This village is where Vuk Stefanovic Karadzic (1787-1864) was born, philologist and linguist, Serbian language major reformer. It is located 7 km from Loznica. This is the open-air museum with small Zeravija river flowing through. The Language Museum is to be found in this authentic village, along with the gallery, Guest House traditional premises, calligraphy workshop, Vuk’s Festival Museum, old cottages with traditional crafts, but his Memorial House as well. Trsic is the busiest during the Vukov sabor festival in September and the Djacki Vukov sabor in May, while it’s the favorite getaway for Loznica citizens during weekends.
At the entrance of the Vuk’s Memorial House there is the inscription quoting him as saying that he was born and raised in Serbia and that that’s why he considers Serbia to be the most beautiful country in the world “with no better place than Trsic”. Mr. Zoran says the actual house was built in 1933 at the very spot the old house stood. It was decorated according to villagers’ testimonials. Marking the century of his death, the complex was rebuilt in 1964, while the special part of it was added in 1987 (200 years after Karadzic’s birth) for the festival purposes. It was thus far held in front of the Memorial House which is definitely a must-see on our list of what to see in Loznica Serbia.
Rushing around to get as many photos as I can, I stopped at one of the traditional cottages served as a watermill once. They say that these wooden houses are originally brought from surrounding villages. We had lunch at the traditional restaurant with tasty homemade ‘orasnice’ cookies served with coffee. (Mr. Zoran even gave me a recipe, saying that “it never fails”.)
We went by the Educational Cultural Center Vuk Karadzic, opened in 2018 that welcomes excursions, conferences, educational workshops, art colonies. Its capacity is 40 rooms and 144 beds, and you will be able to see various works of art adorning its walls, donated by workshops’ participants. They take us to see modern conference halls with laptops, projectors, interactive boards etc. (I can’t help but wonder what Vuk would say – he who was trying to reform the language and literate people of his small country with the simplified alphabet – what he would say today about these interactive boards and internet that connects his village to the rest of the world!)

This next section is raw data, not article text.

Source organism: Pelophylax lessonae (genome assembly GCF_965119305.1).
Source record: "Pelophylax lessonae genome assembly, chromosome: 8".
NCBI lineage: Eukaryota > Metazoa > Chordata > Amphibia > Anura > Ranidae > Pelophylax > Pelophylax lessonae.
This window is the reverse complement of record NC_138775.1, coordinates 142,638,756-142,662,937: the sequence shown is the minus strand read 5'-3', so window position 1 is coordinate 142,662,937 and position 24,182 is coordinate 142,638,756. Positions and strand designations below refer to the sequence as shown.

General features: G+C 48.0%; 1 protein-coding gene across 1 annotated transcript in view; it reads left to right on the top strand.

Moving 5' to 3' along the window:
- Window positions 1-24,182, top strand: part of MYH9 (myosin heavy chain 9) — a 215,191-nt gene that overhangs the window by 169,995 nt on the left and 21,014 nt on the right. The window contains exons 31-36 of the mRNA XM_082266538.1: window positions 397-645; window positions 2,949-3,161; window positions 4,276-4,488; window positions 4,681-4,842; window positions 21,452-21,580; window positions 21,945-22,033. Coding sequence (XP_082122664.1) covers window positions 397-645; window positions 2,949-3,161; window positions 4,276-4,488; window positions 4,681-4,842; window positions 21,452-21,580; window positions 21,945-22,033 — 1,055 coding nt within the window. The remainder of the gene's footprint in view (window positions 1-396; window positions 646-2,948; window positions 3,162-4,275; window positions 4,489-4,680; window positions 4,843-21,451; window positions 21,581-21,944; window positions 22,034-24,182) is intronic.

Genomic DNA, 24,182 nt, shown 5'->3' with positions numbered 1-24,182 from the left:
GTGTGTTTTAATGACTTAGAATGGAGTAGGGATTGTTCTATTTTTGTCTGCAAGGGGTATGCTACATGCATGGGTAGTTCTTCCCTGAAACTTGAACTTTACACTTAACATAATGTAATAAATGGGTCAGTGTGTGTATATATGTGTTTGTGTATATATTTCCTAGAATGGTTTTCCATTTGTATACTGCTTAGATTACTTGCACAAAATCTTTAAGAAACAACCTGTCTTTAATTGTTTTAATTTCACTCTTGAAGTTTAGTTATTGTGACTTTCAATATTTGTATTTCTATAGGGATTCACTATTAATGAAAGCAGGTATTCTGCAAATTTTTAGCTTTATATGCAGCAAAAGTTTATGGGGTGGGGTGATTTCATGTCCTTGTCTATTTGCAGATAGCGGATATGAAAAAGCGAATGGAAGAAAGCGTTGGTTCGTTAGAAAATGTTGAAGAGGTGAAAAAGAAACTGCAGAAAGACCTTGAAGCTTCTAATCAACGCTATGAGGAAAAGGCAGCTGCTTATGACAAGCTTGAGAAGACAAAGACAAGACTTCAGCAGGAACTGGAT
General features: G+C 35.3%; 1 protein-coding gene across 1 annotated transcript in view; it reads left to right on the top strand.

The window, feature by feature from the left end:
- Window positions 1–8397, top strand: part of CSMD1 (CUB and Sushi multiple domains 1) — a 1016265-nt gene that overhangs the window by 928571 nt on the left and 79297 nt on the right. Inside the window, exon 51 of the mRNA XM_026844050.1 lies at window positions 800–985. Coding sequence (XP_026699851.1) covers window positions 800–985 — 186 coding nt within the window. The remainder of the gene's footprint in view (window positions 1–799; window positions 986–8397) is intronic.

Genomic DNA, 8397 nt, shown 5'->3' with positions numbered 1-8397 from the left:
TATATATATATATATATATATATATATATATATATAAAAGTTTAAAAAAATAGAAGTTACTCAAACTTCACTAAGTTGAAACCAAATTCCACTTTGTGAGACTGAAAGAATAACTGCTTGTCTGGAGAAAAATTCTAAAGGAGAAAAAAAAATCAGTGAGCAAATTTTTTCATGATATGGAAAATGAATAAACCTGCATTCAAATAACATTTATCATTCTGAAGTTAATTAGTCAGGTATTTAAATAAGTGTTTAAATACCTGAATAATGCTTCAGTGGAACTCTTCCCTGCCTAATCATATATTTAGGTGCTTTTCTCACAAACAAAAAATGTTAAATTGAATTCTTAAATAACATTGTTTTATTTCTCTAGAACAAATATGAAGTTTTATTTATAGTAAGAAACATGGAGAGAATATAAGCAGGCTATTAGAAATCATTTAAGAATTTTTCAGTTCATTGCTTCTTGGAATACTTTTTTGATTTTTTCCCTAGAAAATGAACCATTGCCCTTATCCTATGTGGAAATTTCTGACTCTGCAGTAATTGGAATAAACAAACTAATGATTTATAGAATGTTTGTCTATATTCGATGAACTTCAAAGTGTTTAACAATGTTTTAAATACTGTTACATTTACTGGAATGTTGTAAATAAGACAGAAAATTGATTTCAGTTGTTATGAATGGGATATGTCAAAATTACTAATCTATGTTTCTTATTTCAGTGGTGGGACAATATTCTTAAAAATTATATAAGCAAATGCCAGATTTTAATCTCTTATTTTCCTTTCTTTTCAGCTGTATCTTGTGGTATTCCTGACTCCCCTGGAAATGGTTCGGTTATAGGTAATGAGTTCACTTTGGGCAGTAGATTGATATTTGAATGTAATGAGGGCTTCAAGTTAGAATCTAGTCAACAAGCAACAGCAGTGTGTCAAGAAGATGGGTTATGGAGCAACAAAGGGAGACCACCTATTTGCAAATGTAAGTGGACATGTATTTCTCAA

“You just have to be in awe”, Mr. Zoran says, “for this man from a small village and with damaged health, to become such a huge figure!” He reminds me that the language reform was not easy nor welcomed at the time, that Vuk married a German lady at the Catholic church which was pretty ‘rebellious’ back then. Today, Loznica proudly mentions Vuk’s name, saying that the town is thus better than others, “at least for a letter”.
We are taking off to another place to see, also connected to Karadzic.
Located 10 km from Trsic and 17 from Loznica, the monastery is the endowment of Serbian King Dragutin. His Hungarian wife Katarina (or Katelina) erected it in 1317. In the complex surroundings the interesting fountain is to be found dedicated to nine Jugovic brothers who fought the Kosovo Battle in 1389.
While driving towards the monastery, we talk about Vuk Karadzic and how he also went to school there. His father thought that Vuk was not going to learn anything, given the fact that children often spent time guarding monastery sheep. Our first stop was the famous fountain. Legend says that Jugovic brothers stopped by here on the way to Kosovo and stumbled upon the refreshing spring. The fountain was built later in their honor and decorated with the authentic mosaic. The water is running during day and is bottled during night for the purposes of the nearby bottled water company Tronosa.
The monastery was destroyed after the Kosovo Battle and stayed in ruins until 1599. After being rebuilt, Turks burned it to the ground once again in the 19th century when Serbian ruler Milos Obrenovic rebuilt it for the second time. During the WWI this is where Serbian soldiers were helped and taken care of if wounded and its treasures were thus taken by Austrians to Vienna. Among others, the Tronosa Script which was one of the first Serbian written history books, they say.
There is a special custom here to make the so-called ploughman’s candles. Every year before Easter people from surrounding villages are donating money to get the purest candle wax. Four days before Easter they make two candles and bring them to the Jugovic’s Fountain the next day and then to the monastery. They burn all year round, being lit for great holidays and if there are leftovers, they are added to next year’s candles. These candles are 1,5 meters tall and they weigh 50 kilograms each.